"Fat, sugar, cream...short cut your way to a heart attack! 

 (You might guess that I don't like donuts!)"


Michelle from Peaceful Reader

 "Donuts are just squishy bagels with sprinkles, can we get some, please?" said my son to me.


Mmm... donuts


And finally Stephanie from Read in a Single Sitting

Sweet, curvy and with a heart of jam: what more could you ask for?

I can tell you I gave myself a donut craving looking for all these images!

Anyway, enough of that!

I used random.org to pick the winner from the entrants, and the winner is

Twisty J from Twisting the Lens

I will be emailing the winner for their postal details. Thanks to everyone for participating, especially those who joined in on the donut fun!

Wednesday, January 23, 2013

Library Loot: January 23 to 29


Library Loot is a weekly event co-hosted by Claire from The Captive Reader and Marg from The Adventures of an Intrepid Reader that encourages bloggers to share the books they’ve checked out from the library. If you’d like to participate, just write up your post-feel free to steal the button-and link it using the Mr. Linky any time during the week. And of course check out what other participants are getting from their libraries!
After quite a few weeks where I was returning more books (read even!) than I was borrowing, this is my biggest borrowing week for quite some time! Here's the loot I got this week:



Kiss the Bride anthology - I really got this for the Laura Florand story which is the first in the series that continue with The Chocolate Thief and The Chocolate Kiss which I reviewed recently.

Frantic by Katherine Howell - I got an unexpected book package the other day which included the sixth book in this series. I really don't like reading a series out of order so this is the first book in the Ella Marconi series.

Light Between Oceans by M L Stedman  - I feel as though I am really late to the party with this book but I still want to read it!




The Perfect Hope by Nora Roberts - The third book in the Inn Boonsboro trilogy. Not my favourite Nora Roberts trilogy but still readable.

The Housekeeper and the Professor by Yoko Ogawa - Not too long ago I read Hotel and so now it is time to explore one of the other books by this Japanese author.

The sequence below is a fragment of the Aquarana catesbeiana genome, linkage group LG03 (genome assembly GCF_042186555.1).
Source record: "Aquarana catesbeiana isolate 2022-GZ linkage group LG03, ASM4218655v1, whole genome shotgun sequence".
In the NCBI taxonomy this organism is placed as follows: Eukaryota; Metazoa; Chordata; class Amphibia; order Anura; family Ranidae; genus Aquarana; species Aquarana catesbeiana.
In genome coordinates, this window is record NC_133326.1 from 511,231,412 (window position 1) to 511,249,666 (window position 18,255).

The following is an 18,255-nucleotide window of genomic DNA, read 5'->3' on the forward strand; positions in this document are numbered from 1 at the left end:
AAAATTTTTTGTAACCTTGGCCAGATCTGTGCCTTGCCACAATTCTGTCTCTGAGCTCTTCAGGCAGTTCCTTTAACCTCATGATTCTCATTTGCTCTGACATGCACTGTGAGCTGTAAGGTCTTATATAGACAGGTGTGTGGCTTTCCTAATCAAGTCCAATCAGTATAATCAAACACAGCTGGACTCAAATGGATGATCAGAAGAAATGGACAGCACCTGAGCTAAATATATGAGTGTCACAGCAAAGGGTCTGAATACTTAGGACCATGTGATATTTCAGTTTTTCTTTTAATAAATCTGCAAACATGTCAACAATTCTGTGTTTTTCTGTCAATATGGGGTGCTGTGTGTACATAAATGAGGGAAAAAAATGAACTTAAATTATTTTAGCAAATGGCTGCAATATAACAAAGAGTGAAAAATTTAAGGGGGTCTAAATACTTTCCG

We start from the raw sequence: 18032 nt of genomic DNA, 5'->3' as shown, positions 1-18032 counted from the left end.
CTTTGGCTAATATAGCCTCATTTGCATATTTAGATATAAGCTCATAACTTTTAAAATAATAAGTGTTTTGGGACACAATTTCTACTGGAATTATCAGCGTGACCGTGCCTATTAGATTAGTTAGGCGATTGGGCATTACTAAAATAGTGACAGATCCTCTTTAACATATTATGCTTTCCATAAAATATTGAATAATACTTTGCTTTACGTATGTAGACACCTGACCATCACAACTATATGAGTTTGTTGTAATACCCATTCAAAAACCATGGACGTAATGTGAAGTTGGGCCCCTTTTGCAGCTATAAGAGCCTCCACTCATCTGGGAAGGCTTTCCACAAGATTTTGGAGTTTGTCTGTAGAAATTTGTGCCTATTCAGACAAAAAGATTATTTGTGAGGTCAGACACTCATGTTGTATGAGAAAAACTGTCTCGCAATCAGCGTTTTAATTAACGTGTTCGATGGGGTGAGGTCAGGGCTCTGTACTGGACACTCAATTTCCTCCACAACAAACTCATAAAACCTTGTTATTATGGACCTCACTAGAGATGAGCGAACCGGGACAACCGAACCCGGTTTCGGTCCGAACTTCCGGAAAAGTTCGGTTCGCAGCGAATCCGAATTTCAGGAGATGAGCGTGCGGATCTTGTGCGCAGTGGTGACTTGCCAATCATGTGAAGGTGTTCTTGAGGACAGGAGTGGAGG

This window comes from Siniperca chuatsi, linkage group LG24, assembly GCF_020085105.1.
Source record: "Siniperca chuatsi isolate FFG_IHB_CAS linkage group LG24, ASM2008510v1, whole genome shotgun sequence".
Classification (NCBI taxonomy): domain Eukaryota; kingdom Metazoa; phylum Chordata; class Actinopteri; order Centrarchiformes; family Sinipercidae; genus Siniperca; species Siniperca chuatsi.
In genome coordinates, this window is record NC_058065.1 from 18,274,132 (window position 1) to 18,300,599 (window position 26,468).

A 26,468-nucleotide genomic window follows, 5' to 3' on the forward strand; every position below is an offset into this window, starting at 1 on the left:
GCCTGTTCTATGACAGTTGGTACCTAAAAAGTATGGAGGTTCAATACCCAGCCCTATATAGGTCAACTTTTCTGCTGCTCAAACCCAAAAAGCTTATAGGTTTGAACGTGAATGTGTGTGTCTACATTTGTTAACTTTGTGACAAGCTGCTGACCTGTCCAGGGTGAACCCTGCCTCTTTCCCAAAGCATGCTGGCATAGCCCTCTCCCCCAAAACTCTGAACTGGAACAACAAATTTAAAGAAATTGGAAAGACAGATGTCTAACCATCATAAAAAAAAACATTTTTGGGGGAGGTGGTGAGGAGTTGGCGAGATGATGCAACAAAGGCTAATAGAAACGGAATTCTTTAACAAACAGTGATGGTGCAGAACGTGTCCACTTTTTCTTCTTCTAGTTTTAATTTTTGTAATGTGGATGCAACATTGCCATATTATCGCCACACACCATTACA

Fables: Wolves by Bill Willingham - The next Fables graphic novel

Shadows and Strongholds by Elizabeth Chadwick - This is the last of Elizabeth Chadwick's book that I haven't yet read! What will I do once I read it? Actually, there is one other but it is a novelisation of a movie so I am not sure I will bother reading it. We will see anyway.


What loot did you get this week? Share your link below:


Sunday, January 20, 2013

Sunday Salon: On reading Les Miserables


If you have been taking note of the books that I have listed as Currently Reading at the bottom of every Sunday Salon post, you may have noticed that I have had the same book listed there for a couple of months. My intention was to finish Victor Hugo's Les Miserables before I went to see the movie. In the end, I went to see the movie a couple of weeks ago, so today I am going to post about my experience of reading the book because I finished it this week (yay!) as well as about how seeing the movie when I did affected my reading experience. Bree from All the Books I Can Read started the book around the same time as I did but finished it much earlier. It seemed like a good chance to have a discussion about the book.

This is the first part of the discussion post. You can read the second part of the discussion at Bree's blog.


Marg: In a way I am often a little bit concerned about trying to review a classic like this book. While I felt a profound sense of achievement when I closed the book for the last time a few days ago, the reality is that I am not the first one to do so! Having said that, I often find when I do read such well known stories that I assume that everyone knows what the book is about, and often it isn't the case. I haven't seen the musical of Les Miserables, but I knew that the main characters were Jean Valjean and Fantine, and and so I expected the novel to focus on them I was therefore somewhat surprised when Fantine played a pivotal but short role. Other than that, I didn’t really know a lot about the story. Did you know much about the story before you started it?